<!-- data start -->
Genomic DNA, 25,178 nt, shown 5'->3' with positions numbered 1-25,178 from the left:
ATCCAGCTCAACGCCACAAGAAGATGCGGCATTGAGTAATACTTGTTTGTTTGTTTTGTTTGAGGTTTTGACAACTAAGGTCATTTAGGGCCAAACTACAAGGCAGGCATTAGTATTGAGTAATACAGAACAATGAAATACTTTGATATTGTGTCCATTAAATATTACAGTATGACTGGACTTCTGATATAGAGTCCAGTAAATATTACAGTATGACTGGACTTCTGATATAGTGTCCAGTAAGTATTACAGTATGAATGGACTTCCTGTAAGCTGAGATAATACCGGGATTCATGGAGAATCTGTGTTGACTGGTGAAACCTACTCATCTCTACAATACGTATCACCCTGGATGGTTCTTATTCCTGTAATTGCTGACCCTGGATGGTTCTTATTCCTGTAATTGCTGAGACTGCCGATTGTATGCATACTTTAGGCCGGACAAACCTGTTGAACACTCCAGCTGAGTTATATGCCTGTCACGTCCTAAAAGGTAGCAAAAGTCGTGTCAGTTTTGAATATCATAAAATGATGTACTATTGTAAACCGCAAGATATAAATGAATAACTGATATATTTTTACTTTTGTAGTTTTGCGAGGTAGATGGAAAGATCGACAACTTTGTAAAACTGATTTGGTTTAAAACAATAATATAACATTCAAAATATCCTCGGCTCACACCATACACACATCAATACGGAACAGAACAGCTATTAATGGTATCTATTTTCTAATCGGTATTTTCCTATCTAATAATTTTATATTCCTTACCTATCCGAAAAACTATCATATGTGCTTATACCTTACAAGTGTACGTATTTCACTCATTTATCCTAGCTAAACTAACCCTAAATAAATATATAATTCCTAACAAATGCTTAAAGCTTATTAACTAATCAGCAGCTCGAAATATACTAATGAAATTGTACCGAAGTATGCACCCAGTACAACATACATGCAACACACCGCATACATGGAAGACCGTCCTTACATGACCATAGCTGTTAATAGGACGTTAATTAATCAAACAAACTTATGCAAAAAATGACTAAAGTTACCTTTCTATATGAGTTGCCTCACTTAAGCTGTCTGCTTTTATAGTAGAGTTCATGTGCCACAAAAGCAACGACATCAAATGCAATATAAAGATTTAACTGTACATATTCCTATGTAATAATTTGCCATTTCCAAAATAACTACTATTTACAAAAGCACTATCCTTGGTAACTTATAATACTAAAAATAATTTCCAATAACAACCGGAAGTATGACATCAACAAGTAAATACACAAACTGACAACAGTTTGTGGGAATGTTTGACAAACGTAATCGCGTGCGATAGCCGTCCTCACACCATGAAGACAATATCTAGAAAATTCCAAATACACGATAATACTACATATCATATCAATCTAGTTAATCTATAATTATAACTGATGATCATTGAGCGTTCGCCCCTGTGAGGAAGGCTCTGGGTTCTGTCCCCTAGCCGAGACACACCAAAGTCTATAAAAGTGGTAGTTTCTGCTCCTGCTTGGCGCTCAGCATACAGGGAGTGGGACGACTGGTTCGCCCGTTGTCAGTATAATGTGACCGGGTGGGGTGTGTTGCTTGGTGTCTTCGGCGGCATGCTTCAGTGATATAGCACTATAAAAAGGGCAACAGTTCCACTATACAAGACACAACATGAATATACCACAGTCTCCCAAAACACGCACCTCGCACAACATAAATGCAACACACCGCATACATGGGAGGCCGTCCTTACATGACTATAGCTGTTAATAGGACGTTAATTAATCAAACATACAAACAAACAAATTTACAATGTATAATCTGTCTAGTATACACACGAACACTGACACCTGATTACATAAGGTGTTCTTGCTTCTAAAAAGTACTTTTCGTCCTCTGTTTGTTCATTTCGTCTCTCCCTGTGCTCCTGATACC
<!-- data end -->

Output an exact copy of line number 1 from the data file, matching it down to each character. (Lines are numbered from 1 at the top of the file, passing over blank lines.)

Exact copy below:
Genomic DNA, 25,178 nt, shown 5'->3' with positions numbered 1-25,178 from the left: